City to have new Deputies for Community Policing

DSC 5221As the City of New Carlisle moves into a new phase of law enforcement coverage for the city, the Clark County Sheriff’s office in cooperation with city council and City Manager Randy Bridge, all agree that increasing the number of dedicated contractual hours for the city is important.  Voters approved increased funding in May of this year that will go into effect in 2016.  The city wanted to make a show of good faith to the residents and has been able to work with Sheriff Kelly to provide around 64 hours per month of patrols to the city.

Chief Deputy Doyle Wright spent some time answering questions for the New Carlisle News as it relates to changes in the staffing and the introduction of “community policing” to the city.

Wright explained that when the staffing opened up due to transfers of the previous road deputies assigned to the city, the department followed union contract rules and opened the bid for New Carlisle to all of the “road deputies” in the county.  Once the bid closed with no change of duty requests, the opportunity to move from the jail to road duty was put out for bid per contract requirements.  This is the normal progression of changes of duty according to how Wright explained the way assignments are made.

Deputy Shelia Crews and Deputy Rachel Allender elected to make the change to road duty.  According to Wright, both deputies are currently participating in 6-8 weeks of the “Field Training Officer Program” with the department.  They ride along on patrol with deputies who have been on “road patrol” to achieve the experience they need for their new assignments.  This is the case for any deputy who matriculates up within the system.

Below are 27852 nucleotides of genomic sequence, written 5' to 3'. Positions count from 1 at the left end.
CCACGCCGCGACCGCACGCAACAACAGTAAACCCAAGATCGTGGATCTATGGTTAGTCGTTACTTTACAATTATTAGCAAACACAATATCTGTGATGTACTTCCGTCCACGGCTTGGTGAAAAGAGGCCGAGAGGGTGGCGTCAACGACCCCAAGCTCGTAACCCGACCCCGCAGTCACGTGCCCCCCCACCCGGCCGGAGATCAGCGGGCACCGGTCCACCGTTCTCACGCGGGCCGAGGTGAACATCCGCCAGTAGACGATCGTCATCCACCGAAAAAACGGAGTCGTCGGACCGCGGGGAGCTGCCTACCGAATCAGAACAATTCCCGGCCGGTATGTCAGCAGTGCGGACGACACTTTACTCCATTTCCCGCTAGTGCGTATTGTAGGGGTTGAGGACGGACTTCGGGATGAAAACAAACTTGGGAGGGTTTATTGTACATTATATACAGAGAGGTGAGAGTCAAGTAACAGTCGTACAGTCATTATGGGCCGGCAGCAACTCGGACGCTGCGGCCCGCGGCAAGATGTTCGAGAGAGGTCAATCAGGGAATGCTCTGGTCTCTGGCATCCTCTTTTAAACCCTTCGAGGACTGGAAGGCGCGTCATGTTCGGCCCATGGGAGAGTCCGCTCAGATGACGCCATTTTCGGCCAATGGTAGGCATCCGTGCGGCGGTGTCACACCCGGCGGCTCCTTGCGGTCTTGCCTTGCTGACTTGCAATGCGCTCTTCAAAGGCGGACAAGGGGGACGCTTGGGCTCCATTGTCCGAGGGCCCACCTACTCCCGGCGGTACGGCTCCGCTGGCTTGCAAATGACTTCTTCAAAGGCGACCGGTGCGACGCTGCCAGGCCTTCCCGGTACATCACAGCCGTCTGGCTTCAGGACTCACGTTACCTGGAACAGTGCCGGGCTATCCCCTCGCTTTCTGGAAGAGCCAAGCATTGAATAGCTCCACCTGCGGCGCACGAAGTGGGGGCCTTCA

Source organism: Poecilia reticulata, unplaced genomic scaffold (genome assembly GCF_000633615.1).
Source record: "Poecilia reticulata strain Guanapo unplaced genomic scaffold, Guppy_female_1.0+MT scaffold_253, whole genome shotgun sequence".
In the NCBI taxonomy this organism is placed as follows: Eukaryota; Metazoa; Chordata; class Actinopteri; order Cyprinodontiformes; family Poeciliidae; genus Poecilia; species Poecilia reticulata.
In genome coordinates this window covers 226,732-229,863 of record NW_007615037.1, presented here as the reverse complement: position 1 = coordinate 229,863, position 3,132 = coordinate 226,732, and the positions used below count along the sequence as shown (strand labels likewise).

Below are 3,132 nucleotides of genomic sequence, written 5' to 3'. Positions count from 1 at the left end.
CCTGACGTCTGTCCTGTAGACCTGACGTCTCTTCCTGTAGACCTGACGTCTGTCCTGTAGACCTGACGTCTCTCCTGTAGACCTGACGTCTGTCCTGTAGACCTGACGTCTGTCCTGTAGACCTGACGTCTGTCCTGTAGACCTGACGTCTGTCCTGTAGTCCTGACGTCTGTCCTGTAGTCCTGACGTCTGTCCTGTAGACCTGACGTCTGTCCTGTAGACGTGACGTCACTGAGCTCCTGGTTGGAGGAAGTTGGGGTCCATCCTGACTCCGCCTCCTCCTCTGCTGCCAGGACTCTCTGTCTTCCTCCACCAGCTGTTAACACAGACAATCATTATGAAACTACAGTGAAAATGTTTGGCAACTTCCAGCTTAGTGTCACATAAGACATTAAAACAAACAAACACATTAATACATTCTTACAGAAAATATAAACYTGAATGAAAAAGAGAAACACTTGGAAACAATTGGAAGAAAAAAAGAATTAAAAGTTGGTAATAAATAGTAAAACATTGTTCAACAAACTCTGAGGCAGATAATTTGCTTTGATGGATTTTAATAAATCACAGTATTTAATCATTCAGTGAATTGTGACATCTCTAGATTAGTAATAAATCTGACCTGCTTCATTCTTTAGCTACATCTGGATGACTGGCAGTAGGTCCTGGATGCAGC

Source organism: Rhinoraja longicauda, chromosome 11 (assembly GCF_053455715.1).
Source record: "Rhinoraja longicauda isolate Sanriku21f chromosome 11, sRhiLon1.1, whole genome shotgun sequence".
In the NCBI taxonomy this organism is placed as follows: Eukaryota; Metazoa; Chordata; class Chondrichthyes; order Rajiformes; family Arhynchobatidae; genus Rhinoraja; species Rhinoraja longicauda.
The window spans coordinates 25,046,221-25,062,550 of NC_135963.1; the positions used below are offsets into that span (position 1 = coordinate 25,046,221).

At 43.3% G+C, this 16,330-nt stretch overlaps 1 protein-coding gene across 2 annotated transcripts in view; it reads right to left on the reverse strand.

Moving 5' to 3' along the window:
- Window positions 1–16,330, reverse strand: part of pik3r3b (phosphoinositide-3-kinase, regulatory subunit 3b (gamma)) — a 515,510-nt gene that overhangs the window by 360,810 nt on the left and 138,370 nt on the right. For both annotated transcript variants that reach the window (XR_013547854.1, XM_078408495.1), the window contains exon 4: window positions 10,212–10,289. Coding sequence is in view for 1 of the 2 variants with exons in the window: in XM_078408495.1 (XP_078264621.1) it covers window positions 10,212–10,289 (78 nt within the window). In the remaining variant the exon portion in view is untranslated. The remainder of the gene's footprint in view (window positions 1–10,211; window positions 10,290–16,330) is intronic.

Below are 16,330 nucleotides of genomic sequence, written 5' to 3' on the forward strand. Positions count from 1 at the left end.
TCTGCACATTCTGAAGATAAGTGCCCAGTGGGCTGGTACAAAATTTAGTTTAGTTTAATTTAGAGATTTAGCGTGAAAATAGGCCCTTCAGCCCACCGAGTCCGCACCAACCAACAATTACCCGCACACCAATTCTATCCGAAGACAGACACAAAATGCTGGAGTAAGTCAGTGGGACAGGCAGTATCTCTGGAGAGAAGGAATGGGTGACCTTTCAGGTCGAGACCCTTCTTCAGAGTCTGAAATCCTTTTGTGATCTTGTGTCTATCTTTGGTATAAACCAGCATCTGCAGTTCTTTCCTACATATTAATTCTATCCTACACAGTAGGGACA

We also asked Wright how the officers within the department who are assigned to New Carlisle and the various townships in Clark County are evaluated on their performance.  He explained that the deputies who take “special assignments” of this nature with a jurisdiction can in essence stay for their entire career.  The governmental agency that contracts for the deputy coverage is the one who decides if they wish to keep the personnel or if they wish to change.  The exception would be if an officer is promoted or requests a change of duty as was the case with the previous male deputies who recently left the city to return to road patrol.

When asked about promotions within the department, Wright explained that a deputy must have been employed with the department for five years with two of those years being outside of the jail service (road service) to be qualified to sit for the exam to be promoted to the next rank.  The department is limited as to when promotions can be made based on openings which would occur due to retirements, demotions or officers who elect to move on from the department.  Sheriff Kelly had 16 sergeants and 14 lieutenants in his department.  If there is a promotion from the department ranks, the assignments may be to the jail or other special areas in the department.

With the concept of “community policing” being introduced to New Carlisle, we asked Chief Deputy Wright about how this concept will work for the city. 

Wright explained that this is not “walking a beat”, but more of a concept where the deputies park the car and get out to meet the people that they will be serving.  They will in essence become a partner in the city to not only the citizens but the business owners as well. 

As explained in our article last week, the concept of this type of policing brings the city and the law enforcement officers to the same place when it comes to preventing crime, solving problems and partnering to improve the life of everyone in the city.